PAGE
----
The Voice of the Prophets in II Chronicles

“And the Lord God of their fathers sent warnings to them by His messengers, rising up early and sending them, because he had compassion on His people and on His dwelling place. But they mocked the messengers, despised His words, and scoffed at His prophets, until the wrath of the Lord arose against His people, till there was no remedy.” II Chronicles 36:15-16

At the end of II Chronicles we find the ultimate condemnation of the Southern Kingdom, Judah. She had rejected God, His Word, and His Prophets. After Solomon dies at the end of II Chronicles 9, the idea of God, His Word and His prophets permeates the book. Prophets are there in I Chronicles and in the early section of II Chronicles. But after Solomon they become a theme. Here are most of the examples of the prophetic word coming to Judah in II Chronicles.

11:2-4 Shemaiah

12:5-8 Shemaiah
13:4-12 Abijah functions like a prophet
15:1-7 Azariah the prophet
16:7-9 Hanani: Killed by Asa
18:6-27 Micaiah: Imprisoned
19:2-3 Jehu functions like a prophet
20:14-17 Jahaziel
20:20 Jehoshaphat tells Judah to believe the prophets
21:12-15 Elijah
24:19 The Lord sent prophets
24:20 Zechariah: Killed by Joash
25:7-10 An anonymous man of God
25:15-16 An anonymous prophet
28:9-11 Oded
30:6-12 Hezekiah functions like a prophet
32:20 Isaiah is mentioned
33:18 Seers spoke to Manasseh
34:22-28 Huldah the prophetess
35:20-22 Necho, the king of Egypt is a messenger of God
Jeremiah is mentioned 4 times at the end of the book: 35:25, 36:12, 21, 22.

There are also several places where the kings function like a prophet. I have noted a few of those above. 

Finally, there are a couple of examples of men, usually priests, teaching Israel: II Chronicles 17:7-10, 30:22, 35:3.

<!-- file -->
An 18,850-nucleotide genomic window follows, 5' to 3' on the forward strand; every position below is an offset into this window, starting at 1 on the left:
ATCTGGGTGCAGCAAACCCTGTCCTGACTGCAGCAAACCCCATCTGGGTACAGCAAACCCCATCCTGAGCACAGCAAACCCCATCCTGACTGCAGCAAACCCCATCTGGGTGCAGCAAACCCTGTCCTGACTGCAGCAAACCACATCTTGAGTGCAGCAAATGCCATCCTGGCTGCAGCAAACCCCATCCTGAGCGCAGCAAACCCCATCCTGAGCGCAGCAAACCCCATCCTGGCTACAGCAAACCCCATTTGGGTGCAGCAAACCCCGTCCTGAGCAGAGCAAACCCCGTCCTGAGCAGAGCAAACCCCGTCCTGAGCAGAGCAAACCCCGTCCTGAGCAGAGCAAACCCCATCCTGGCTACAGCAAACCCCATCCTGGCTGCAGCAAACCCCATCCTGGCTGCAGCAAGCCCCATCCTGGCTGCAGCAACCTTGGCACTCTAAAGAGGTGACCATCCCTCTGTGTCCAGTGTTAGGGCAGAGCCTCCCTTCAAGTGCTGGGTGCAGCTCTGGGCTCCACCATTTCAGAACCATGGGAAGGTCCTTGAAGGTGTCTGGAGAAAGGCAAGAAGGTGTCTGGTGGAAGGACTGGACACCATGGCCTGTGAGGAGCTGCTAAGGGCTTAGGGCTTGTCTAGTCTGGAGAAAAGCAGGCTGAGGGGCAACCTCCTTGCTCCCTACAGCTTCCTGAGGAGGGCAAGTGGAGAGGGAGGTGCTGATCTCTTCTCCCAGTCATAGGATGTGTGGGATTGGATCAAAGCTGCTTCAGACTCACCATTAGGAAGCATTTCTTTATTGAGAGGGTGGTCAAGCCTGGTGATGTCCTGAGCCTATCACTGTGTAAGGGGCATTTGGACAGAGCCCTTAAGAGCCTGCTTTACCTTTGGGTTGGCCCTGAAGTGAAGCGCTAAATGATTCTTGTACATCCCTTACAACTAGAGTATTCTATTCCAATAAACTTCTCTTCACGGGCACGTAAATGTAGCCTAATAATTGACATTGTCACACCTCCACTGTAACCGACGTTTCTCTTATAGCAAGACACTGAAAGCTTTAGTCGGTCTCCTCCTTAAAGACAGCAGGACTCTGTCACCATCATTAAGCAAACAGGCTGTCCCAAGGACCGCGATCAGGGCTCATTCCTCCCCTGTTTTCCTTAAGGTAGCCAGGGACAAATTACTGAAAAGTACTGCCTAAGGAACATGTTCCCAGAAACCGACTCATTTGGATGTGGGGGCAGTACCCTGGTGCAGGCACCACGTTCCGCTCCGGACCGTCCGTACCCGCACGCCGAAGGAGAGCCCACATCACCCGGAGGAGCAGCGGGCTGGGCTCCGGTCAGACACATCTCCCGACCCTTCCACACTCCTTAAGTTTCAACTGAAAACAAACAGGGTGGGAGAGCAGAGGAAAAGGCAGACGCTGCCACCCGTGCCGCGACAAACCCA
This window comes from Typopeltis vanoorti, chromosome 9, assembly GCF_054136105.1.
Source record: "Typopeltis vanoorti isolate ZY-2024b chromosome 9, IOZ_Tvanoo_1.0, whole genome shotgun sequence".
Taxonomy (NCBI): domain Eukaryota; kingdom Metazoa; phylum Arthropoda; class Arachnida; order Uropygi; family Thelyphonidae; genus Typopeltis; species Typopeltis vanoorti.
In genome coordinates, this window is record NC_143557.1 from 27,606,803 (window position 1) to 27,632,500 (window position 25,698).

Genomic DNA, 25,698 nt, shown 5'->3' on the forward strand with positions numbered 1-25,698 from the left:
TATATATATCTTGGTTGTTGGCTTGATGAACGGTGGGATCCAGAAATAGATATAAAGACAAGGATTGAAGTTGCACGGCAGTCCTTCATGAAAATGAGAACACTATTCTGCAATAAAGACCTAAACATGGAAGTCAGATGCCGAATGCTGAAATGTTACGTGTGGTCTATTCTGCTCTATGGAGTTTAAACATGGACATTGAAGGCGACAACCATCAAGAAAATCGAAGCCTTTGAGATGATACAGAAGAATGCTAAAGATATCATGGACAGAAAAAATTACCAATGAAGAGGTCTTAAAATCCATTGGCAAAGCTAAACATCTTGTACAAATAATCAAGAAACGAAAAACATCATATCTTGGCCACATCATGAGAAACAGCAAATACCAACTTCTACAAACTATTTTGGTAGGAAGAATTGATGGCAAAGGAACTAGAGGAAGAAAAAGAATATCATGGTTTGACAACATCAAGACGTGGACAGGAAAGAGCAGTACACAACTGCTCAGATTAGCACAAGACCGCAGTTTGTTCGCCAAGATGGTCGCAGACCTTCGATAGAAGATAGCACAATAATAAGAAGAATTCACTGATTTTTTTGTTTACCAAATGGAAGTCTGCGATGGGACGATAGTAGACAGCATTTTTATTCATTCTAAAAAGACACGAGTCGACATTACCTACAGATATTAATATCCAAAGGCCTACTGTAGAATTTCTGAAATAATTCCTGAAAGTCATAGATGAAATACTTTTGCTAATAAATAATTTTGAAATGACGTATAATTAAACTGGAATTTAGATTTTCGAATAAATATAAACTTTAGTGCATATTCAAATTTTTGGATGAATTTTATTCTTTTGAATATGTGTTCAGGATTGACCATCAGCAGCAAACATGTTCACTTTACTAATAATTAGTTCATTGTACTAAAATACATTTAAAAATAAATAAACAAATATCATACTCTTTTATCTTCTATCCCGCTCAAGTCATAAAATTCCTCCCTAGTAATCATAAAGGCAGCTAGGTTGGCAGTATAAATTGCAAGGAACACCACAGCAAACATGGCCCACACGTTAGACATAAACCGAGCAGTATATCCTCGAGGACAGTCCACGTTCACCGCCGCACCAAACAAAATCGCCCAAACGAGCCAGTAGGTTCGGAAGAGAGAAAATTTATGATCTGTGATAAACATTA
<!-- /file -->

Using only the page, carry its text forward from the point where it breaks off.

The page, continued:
When the Lord makes the summary statement in II Chronicles 36:15-16 he is not lying. He sent them prophet after prophet after prophet. He was merciful and kind. His Word flowed throughout out the land. Yet Judah did not hear. What can we learn from this?

First, God in his mercy sends his Word to us when we stray. God’s Word often cuts us, but this cutting is the scalpel of a surgeon, not the sword of an enemy. The mercy of God is given to us every time we read his Word or hear it preached. Unfortunately, we don’t often view it that way. 

Second, how we respond to this Word will determine whether or not we are destroyed. Throughout II Chronicles men respond different ways. Those who listen are blessed. Those who don’t are cursed. 

Third, the humble hear God’s Word. The proud do not. (See II Chronicles 12:6-7)

Fourth, killing or silencing the prophets does not stop God’s Word. God’s Word comes true though his prophets are slain. (See especially II Chronicles 18:1-34) People who don’t want to hear God’s Word will find that His Word is still there, even if his messengers are cast out. 

Fifth, leaders (husbands, fathers, pastors, elders, government officials, denominational heads) need to the lead the way in repenting and turning back to God’s Word. 

Finally, God is very patient with His people when they stray. He does not usually strike them immediately. He sends his Word and waits to see if we will turn and repent. But at some point his patience does run out. At some point countries, denominations, churches, families, and individuals who reject God’s Word will find God rejecting them. This is a sobering thought that should drive us to our knees with weeping and bring us back up again ready to obey.